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Language Development

Intentional Communication: why?

Home
About the Designers
What is language?
Theories of Language Development
The Pre-Linguistic Phase
Beginnings of Intentional Communication
Guidelines for Intentional Communication
Intentional Communication: why?
Four Main Aspects of Language
Phonology
Semantics
Aquiring Words
Errors In Word Learning
Syntax
Grammar
Communication
Fun Facts
Links

Reasons for communication

Infants communicate for a variety of reasons, but these reasons can most simply be categorized into two groups. Namely, Imperative communications, and Declarative communications.

Imperative Communications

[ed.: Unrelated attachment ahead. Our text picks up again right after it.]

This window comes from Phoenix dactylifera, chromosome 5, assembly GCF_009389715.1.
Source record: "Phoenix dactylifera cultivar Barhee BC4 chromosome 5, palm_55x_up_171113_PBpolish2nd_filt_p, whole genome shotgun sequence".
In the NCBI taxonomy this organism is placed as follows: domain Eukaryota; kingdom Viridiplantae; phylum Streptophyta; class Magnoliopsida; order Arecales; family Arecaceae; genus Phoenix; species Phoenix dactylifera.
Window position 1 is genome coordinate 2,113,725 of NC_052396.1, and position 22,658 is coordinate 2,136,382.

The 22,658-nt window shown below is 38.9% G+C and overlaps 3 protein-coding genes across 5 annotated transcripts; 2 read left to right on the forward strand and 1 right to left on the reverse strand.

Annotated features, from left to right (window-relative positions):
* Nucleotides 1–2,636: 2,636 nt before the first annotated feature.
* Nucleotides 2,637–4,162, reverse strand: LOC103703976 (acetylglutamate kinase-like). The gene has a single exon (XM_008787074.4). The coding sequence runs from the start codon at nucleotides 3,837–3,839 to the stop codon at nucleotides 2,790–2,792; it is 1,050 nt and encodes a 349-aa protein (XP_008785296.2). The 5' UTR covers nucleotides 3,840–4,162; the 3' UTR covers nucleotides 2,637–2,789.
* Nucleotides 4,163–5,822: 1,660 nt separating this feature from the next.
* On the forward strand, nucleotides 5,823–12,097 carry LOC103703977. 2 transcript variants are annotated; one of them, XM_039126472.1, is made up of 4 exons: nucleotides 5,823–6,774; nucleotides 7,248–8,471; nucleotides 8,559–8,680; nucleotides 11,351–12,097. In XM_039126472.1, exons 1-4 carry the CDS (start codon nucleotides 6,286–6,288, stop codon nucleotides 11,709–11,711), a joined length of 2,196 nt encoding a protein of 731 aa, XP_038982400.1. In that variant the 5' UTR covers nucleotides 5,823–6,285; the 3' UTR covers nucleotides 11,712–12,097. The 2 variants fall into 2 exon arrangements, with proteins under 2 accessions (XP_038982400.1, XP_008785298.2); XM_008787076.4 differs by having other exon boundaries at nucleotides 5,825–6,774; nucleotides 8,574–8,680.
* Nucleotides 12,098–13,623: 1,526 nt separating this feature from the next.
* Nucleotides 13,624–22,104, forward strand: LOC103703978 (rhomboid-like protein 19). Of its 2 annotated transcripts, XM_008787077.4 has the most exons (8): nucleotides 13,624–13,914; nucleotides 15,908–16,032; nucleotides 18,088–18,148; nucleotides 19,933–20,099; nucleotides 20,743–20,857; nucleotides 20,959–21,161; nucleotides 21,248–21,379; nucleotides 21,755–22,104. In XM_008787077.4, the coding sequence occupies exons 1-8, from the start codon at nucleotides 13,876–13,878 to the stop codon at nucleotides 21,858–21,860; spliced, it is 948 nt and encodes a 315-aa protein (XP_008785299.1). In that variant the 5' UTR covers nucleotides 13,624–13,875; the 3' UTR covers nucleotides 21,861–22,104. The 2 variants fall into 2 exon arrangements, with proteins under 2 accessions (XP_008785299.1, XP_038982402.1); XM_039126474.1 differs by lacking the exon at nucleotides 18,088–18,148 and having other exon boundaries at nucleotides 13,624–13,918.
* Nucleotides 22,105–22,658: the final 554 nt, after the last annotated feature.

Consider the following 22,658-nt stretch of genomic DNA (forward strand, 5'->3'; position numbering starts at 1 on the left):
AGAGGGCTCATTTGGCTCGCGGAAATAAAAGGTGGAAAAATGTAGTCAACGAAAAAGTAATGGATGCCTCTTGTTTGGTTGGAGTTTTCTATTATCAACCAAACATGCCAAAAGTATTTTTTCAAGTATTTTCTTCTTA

Rejection: using consistent gestures or vocalizations to stop any interaction.
      ex: If a child becomes over stimulated she may turn her head away to  try to take a break and regulate herself.
 
Request: using consistent gestures or vocalizations to get help, or achieve a goal.
    
     Request for object: used to obtain something out of reach ex: bottle on table.
     Request for social interaction: used to gain the attention of another and maintain it. ex: throwing arms up and vocalizing.
     Request for action: used to commence some behavior or action. ex: holding up a ball in a partners' line of vision and vocalizing.

Declarative comments: attempting to gain the attention of a partner in order to jointly notice some object or event ex: child points at cup while alternating gaze between cup and partner and vocalizing.

Other functions of early intentional comunication:
 
-to express feelings of happiness, anger, surprise, etc
-enactive reasons, imitating
 

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